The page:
In Focus: Five surprise stars of the World Cup so far
Some unlikely stars have emerged in the first week of action at the World Cup in Qatar.
Football fans have already been treated to two almighty shocks, with Saudi Arabia beating Argentina and Japan defeating Germany.
Among those epic team performances, there were individual displays that stood out, as players stepped up to make themselves national heroes.
Equally, we have seen some left-field selections from the tournament favourites, where often overlooked figures have justified their places.
Here are five surprise stars of the World Cup so far.
Shuichi Gonda (Japan)
No goalkeeper made more saves in the first round of World Cup matches than Japan’s Shuichi Gonda.
The 33-year old made eight stops against Germany, as the 2014 World Cup winners peppered his goal in an unsuccessful attempt to avoid an eventual 2-1 defeat.
Four of those saves came in a frenetic period of 20 seconds, which included a quick-fire double-save to twice deny Bayern Munich’s Serge Gnabry.
With 432 appearances at club level, the Shimizu S-Pulse stopper has plenty of experience to fall back on.
Lucas Paqueta (Brazil)
Lucas Paqueta now has 36 caps for his country, so it was no surprise to see him lining up in Brazil's opening match against Serbia.
Yet many eyebrows were raised to see a player known as an attacking playmaker, positioned alongside Casemiro at the base of the Brazilian midfield.
The West Ham maestro was preferred to Fred and Bruno Guimaraes, who on the face of it, were both more natural selections in the position.
Brazil's full-backs were employed in areas where they could protect this seemingly fragile midfield duo. Paqueta was able to get forward and could be a key figure in Tite's team in future matches.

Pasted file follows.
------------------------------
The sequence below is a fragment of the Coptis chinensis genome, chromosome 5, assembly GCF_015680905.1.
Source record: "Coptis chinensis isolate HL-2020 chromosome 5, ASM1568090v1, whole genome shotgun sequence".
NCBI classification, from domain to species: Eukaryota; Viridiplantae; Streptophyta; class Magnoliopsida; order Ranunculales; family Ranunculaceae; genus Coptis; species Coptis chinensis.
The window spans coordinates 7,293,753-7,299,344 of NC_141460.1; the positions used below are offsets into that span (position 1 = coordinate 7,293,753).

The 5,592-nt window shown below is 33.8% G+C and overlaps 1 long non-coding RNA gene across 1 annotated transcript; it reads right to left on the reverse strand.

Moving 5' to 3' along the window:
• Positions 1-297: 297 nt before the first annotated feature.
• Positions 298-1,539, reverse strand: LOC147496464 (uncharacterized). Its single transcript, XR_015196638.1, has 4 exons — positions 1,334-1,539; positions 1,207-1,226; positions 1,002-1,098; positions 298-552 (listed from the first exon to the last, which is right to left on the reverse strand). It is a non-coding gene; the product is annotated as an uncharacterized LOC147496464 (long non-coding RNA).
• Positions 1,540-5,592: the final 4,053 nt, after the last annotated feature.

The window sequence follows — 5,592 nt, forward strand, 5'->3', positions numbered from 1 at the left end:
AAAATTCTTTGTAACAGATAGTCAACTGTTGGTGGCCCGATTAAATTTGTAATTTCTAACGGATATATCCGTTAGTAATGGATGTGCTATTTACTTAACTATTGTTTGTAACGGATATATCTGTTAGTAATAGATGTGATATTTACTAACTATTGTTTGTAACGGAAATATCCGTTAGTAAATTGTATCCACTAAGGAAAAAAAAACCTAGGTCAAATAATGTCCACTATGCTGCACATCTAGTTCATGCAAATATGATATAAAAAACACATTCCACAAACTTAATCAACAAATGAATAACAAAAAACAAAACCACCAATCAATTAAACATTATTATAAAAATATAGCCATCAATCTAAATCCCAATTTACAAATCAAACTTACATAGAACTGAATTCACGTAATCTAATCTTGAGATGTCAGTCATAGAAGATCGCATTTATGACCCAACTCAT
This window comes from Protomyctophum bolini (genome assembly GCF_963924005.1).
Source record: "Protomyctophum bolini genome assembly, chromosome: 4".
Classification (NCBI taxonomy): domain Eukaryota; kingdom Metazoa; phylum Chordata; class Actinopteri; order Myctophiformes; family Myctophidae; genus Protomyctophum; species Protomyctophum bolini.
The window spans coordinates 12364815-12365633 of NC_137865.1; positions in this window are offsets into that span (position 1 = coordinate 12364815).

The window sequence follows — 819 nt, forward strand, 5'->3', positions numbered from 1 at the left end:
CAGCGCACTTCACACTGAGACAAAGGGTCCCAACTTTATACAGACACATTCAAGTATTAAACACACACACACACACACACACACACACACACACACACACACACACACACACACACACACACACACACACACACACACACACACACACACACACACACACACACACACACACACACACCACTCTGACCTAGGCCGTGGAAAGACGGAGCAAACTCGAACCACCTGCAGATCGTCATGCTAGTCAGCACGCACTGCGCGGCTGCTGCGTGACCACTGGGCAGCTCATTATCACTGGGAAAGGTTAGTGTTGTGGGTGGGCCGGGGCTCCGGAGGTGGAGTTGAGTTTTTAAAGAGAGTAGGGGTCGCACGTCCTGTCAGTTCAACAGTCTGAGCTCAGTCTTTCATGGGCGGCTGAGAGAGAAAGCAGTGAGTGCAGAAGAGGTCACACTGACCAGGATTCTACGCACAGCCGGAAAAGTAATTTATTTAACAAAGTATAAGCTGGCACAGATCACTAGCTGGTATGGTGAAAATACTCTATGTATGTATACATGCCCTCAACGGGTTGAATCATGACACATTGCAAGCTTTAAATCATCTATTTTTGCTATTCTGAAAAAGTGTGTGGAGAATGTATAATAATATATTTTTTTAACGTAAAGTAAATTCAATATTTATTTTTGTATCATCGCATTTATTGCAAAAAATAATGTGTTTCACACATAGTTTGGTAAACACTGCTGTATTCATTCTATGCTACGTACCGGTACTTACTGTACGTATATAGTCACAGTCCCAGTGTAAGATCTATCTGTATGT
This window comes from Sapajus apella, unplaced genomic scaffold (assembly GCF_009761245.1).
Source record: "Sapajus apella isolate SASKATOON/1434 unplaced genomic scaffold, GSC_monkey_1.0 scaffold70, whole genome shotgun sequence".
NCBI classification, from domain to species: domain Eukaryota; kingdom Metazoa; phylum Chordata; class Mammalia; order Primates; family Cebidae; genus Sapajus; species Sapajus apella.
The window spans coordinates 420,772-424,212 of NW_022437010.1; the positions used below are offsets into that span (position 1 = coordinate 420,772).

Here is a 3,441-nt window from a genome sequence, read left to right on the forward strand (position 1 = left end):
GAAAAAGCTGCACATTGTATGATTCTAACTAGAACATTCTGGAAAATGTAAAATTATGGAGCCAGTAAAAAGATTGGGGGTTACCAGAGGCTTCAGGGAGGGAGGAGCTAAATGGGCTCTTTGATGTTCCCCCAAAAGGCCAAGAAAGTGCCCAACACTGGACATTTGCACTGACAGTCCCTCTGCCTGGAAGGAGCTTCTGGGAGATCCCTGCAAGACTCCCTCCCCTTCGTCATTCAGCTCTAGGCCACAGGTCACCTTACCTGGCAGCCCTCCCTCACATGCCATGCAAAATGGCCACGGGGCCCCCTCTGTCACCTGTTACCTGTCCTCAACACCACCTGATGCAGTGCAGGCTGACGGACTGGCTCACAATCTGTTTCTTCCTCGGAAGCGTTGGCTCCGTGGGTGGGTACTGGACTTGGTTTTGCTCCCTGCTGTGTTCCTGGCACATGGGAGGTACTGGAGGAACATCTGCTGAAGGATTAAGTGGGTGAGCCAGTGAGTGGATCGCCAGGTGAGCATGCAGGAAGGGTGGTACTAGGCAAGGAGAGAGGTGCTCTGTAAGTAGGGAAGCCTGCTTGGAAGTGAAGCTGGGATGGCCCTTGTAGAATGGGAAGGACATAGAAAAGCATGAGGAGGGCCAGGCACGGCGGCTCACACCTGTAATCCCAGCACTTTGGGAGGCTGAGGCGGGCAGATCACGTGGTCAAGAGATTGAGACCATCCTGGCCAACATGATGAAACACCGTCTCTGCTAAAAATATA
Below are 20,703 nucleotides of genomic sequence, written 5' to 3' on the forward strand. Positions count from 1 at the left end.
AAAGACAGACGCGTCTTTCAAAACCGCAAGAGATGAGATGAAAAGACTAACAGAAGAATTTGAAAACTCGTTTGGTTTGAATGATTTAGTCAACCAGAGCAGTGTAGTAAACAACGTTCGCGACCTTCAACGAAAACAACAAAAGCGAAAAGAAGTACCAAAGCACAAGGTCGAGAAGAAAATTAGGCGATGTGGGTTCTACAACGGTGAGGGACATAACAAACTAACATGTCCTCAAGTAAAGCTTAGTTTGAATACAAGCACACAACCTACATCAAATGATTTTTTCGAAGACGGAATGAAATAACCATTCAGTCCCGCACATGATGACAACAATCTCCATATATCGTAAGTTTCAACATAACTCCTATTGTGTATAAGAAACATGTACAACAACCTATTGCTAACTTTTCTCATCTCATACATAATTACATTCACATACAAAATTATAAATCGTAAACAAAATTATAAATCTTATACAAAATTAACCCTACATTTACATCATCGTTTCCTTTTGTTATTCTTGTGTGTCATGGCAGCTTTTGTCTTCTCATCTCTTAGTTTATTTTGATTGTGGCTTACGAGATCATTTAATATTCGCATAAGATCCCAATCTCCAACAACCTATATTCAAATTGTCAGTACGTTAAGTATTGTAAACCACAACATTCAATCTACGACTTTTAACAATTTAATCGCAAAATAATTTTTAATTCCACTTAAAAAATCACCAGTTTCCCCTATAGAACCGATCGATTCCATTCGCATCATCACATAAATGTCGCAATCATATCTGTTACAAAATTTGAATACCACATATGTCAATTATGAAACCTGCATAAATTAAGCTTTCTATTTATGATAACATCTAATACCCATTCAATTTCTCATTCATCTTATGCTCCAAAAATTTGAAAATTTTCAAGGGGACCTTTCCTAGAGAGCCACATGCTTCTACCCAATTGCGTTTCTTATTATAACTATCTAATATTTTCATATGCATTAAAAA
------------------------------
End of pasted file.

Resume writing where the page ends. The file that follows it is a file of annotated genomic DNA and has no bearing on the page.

Michy Batshuayi (Belgium)
Having long served as an understudy, it might finally be time for Michy Batshuayi to take a starring role.
The 29-year old started ahead of Romelu Lukaku in Belgium’s 1-0 win over Canada and scored the crucial goal with a fine finish from Toby Alderweireld’s long pass.
As important as Lukaku is for Belgium, the Inter Milan forward has only played five games at club level this season, while Batshuayi has been a regular starter and scorer for his new club Fenerbahce.
It is easy to forget how highly-rated the 6ft 1in striker was when he arrived at Chelsea from Marseille in 2016 and he could yet belatedly fulfil his promise on the biggest stage.
Takuma Asano (Japan)
Germany could be forgiven for not sweating too much when they saw Japan’s Takuma Asano coming on as a second-half substitute against them on Wednesday.
Having signed for Arsenal in 2016 and being denied a work permit, Asano had loan spells at Stuttgart and Hannover, where he struggled to establish himself.
A return to the Bundesliga in 2021 with Bochum has only seen the Japanese forward score four times in 38 appearances.
It was nevertheless Asano who delivered the killer blow to Germany, with a stunning 83rd-minute goal in which he displayed perfect control, strength, pace and composure.
Salem Al Dawsari (Saudi Arabia)
Saudi Arabia’s 2-1 win against Argentina in Group C has been hailed as the biggest shock in World Cup history.
It was the Saudi Arabian winger Salem Al Dawsari who scored the already famous second goal, as he brought a looping ball under control, twisted and turned away from a number of defenders, before bending it past Emiliano Martinez.
Such was the delight at the victory that the Saudi Arabia government declared that the day after the Argentina match would be a national holiday.
Now it is up to Al Dawsari, 31, and his team-mates to regain their composure and secure a place in the knockout stages, that seemed an impossibility pre-tournament.